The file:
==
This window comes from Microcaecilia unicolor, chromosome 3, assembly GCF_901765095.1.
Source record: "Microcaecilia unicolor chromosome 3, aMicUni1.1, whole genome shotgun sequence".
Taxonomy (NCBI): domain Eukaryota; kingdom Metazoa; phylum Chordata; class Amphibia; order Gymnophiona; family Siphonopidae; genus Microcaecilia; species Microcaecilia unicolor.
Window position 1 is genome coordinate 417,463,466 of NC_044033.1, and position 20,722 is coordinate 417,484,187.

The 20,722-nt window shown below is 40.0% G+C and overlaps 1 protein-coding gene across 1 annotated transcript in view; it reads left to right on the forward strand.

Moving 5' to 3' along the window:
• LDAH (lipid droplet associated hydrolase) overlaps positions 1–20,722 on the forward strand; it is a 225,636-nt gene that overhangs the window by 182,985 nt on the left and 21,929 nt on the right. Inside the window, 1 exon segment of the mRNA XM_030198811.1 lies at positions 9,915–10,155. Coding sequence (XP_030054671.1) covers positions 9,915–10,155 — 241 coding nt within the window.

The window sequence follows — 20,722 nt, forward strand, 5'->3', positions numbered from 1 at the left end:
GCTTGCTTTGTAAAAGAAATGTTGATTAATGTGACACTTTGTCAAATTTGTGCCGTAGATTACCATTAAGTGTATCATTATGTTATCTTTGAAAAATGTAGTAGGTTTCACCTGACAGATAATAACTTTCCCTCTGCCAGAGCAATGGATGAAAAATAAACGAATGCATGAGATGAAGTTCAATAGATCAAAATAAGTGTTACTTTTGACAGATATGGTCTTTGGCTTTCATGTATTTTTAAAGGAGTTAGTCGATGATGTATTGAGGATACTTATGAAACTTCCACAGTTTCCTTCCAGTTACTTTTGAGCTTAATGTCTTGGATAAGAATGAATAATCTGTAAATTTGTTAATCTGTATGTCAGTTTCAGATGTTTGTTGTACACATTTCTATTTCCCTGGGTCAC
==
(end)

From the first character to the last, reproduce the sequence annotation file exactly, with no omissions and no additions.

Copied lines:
This window comes from Microcaecilia unicolor, chromosome 3, assembly GCF_901765095.1.
Source record: "Microcaecilia unicolor chromosome 3, aMicUni1.1, whole genome shotgun sequence".
Taxonomy (NCBI): domain Eukaryota; kingdom Metazoa; phylum Chordata; class Amphibia; order Gymnophiona; family Siphonopidae; genus Microcaecilia; species Microcaecilia unicolor.
Window position 1 is genome coordinate 417,463,466 of NC_044033.1, and position 20,722 is coordinate 417,484,187.

The 20,722-nt window shown below is 40.0% G+C and overlaps 1 protein-coding gene across 1 annotated transcript in view; it reads left to right on the forward strand.

Moving 5' to 3' along the window:
• LDAH (lipid droplet associated hydrolase) overlaps positions 1–20,722 on the forward strand; it is a 225,636-nt gene that overhangs the window by 182,985 nt on the left and 21,929 nt on the right. Inside the window, 1 exon segment of the mRNA XM_030198811.1 lies at positions 9,915–10,155. Coding sequence (XP_030054671.1) covers positions 9,915–10,155 — 241 coding nt within the window.

The window sequence follows — 20,722 nt, forward strand, 5'->3', positions numbered from 1 at the left end:
GCTTGCTTTGTAAAAGAAATGTTGATTAATGTGACACTTTGTCAAATTTGTGCCGTAGATTACCATTAAGTGTATCATTATGTTATCTTTGAAAAATGTAGTAGGTTTCACCTGACAGATAATAACTTTCCCTCTGCCAGAGCAATGGATGAAAAATAAACGAATGCATGAGATGAAGTTCAATAGATCAAAATAAGTGTTACTTTTGACAGATATGGTCTTTGGCTTTCATGTATTTTTAAAGGAGTTAGTCGATGATGTATTGAGGATACTTATGAAACTTCCACAGTTTCCTTCCAGTTACTTTTGAGCTTAATGTCTTGGATAAGAATGAATAATCTGTAAATTTGTTAATCTGTATGTCAGTTTCAGATGTTTGTTGTACACATTTCTATTTCCCTGGGTCAC